The holidays are fast approaching and we have a new mutation of the Covid-19 virus called Omicron. The Omicron variant of covid-19 has the highest transmissibility to date and is also evading some of our natural immunity (past infections of covid-19 resulting in antibodies) and vaccine mediated immunity. When I first learned of this new variant, I legitimately had a bit of a meltdown that Saturday because I did what I encourage my patients not to- I read the news media accounts of what was happening before I evaluated the actual research or waited to see what trusted sources from experts in the fields of Epidemiology and Infectious Disease were saying. So, I’m writing another post in the simplest way I know how to get you information in a FAQs format. In short, don’t panic, but be cautious.

Why is the Omicron variant more concerning than the Delta variant?

Studies in vitro (petri dish) and ex vivo (human tissue from lungs outside of the human body) are showing the Omicron variant to have 70 X’s higher replication rate than Delta variant. It spreads really fast. So, our case rates are about to skyrocket again. We will likely start seeing a significant rise in the Omicron variant the week between Christmas and New Year’s with a peak in cases around the 2nd week of January. The omicron variant is also showing some ability to evade our immune responses from either prior infection or vaccines. It is still unclear if the Omicron variant is causing a more severe disease.

If the cases are milder with Omicron, then do we still need to be worried?

Yes, we should still be concerned because even mild cases will put stress on our healthcare system and economy as a whole. It creates a cycle of more hospitalizations meaning less beds and staff available for healthcare emergencies that happen such as heart attacks, strokes, car accidents, etc. Medical staff that have been exposed have to isolate/quarantine which means less workers to care for the sick.  Other industries will also be stressed from an increase in cases, illnesses, and exposures.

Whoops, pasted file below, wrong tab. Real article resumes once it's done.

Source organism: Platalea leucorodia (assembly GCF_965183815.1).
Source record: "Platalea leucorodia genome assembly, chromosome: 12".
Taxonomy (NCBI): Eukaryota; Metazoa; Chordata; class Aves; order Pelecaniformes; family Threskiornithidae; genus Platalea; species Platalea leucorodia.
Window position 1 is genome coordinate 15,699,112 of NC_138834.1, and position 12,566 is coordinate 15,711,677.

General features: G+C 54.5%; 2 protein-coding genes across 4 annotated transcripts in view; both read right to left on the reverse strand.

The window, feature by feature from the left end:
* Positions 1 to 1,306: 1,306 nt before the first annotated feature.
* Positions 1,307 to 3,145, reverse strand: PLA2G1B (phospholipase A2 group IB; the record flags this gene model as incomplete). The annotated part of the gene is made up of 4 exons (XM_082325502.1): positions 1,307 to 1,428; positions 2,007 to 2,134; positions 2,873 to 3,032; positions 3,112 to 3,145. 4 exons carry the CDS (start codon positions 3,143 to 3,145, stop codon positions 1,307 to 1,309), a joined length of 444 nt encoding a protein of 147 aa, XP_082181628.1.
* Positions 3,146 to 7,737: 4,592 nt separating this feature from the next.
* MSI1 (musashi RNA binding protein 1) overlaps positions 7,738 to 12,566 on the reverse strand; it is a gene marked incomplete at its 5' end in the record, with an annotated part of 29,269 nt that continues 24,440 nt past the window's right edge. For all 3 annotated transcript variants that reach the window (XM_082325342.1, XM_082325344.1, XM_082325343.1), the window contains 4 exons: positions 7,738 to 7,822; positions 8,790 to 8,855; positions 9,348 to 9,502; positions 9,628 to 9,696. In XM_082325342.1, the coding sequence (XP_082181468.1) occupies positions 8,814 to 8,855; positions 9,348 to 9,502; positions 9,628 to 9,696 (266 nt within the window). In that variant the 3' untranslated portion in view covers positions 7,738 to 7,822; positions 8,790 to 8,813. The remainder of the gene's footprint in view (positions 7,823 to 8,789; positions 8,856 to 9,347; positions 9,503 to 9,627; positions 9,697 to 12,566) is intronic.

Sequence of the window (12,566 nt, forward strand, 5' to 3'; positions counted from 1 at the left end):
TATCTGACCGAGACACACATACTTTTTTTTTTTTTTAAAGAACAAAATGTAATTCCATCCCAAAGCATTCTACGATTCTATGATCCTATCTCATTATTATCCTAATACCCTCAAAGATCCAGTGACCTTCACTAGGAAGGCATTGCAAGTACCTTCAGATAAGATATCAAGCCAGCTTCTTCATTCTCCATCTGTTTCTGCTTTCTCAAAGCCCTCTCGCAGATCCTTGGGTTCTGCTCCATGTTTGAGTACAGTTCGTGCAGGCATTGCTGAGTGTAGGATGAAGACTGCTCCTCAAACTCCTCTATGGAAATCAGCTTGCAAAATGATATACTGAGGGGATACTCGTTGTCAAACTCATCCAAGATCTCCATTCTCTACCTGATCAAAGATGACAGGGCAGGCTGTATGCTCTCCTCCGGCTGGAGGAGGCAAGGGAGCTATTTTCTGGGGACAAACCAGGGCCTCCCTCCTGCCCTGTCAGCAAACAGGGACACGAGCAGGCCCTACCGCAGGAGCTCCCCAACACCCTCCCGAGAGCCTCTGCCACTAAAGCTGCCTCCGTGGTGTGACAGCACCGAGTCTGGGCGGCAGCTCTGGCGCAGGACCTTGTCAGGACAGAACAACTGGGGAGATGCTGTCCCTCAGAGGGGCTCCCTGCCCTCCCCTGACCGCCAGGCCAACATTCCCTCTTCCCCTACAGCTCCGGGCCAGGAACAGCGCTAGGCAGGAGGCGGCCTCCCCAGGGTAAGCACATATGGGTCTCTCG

At this point, isn’t it inevitable that everyone will get Covid-19?

No, we have tools of mitigation and using a layered approach can be very effective in reducing the spread of the virus and preventing further mutations. Our first tool is vaccination including boosters. We can avoid indoor gatherings of large crowds, we can continue masking and social distancing, and doing rapid testing before an event can also help.

I got the first 2 doses of Pfizer or Moderna vaccine, or the recommended one dose of the Johnson and Johnson vaccine, do I really need a booster?

Yes, you really do need a booster because the antibody response after boosting is different. It’s not only raising the levels of antibodies a person has, it is generating a broader level of immunity by producing antibodies against more parts of the virus than the initial series. Those that only got the first series of shots will have less of neutralizing antibodies preventing infection from Omicron. The T-cell response should help keep the severity of infections down however (less hospitalizations).